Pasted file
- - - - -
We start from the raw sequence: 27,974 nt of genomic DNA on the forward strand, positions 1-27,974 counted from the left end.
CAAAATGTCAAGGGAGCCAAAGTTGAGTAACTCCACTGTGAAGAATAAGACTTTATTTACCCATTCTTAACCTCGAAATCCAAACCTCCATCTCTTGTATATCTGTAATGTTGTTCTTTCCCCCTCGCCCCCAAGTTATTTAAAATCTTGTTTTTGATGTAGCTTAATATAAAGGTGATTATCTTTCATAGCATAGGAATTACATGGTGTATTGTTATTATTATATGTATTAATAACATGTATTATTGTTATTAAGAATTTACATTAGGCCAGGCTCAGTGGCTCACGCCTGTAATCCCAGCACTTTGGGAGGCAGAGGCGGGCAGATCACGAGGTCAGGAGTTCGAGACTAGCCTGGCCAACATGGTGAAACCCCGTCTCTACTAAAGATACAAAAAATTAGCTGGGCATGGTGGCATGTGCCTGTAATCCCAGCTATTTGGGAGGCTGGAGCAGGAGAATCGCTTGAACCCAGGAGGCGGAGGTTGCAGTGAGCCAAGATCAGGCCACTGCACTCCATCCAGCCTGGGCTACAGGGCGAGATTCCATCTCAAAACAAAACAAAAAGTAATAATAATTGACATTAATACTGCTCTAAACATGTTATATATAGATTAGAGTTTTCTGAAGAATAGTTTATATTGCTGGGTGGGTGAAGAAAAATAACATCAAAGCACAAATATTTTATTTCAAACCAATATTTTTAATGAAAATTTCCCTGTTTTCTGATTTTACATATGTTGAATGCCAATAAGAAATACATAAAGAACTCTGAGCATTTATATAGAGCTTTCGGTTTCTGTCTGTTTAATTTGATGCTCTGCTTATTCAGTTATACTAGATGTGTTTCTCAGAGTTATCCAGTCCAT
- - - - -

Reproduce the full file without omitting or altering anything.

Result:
We start from the raw sequence: 27,974 nt of genomic DNA on the forward strand, positions 1-27,974 counted from the left end.
CAAAATGTCAAGGGAGCCAAAGTTGAGTAACTCCACTGTGAAGAATAAGACTTTATTTACCCATTCTTAACCTCGAAATCCAAACCTCCATCTCTTGTATATCTGTAATGTTGTTCTTTCCCCCTCGCCCCCAAGTTATTTAAAATCTTGTTTTTGATGTAGCTTAATATAAAGGTGATTATCTTTCATAGCATAGGAATTACATGGTGTATTGTTATTATTATATGTATTAATAACATGTATTATTGTTATTAAGAATTTACATTAGGCCAGGCTCAGTGGCTCACGCCTGTAATCCCAGCACTTTGGGAGGCAGAGGCGGGCAGATCACGAGGTCAGGAGTTCGAGACTAGCCTGGCCAACATGGTGAAACCCCGTCTCTACTAAAGATACAAAAAATTAGCTGGGCATGGTGGCATGTGCCTGTAATCCCAGCTATTTGGGAGGCTGGAGCAGGAGAATCGCTTGAACCCAGGAGGCGGAGGTTGCAGTGAGCCAAGATCAGGCCACTGCACTCCATCCAGCCTGGGCTACAGGGCGAGATTCCATCTCAAAACAAAACAAAAAGTAATAATAATTGACATTAATACTGCTCTAAACATGTTATATATAGATTAGAGTTTTCTGAAGAATAGTTTATATTGCTGGGTGGGTGAAGAAAAATAACATCAAAGCACAAATATTTTATTTCAAACCAATATTTTTAATGAAAATTTCCCTGTTTTCTGATTTTACATATGTTGAATGCCAATAAGAAATACATAAAGAACTCTGAGCATTTATATAGAGCTTTCGGTTTCTGTCTGTTTAATTTGATGCTCTGCTTATTCAGTTATACTAGATGTGTTTCTCAGAGTTATCCAGTCCAT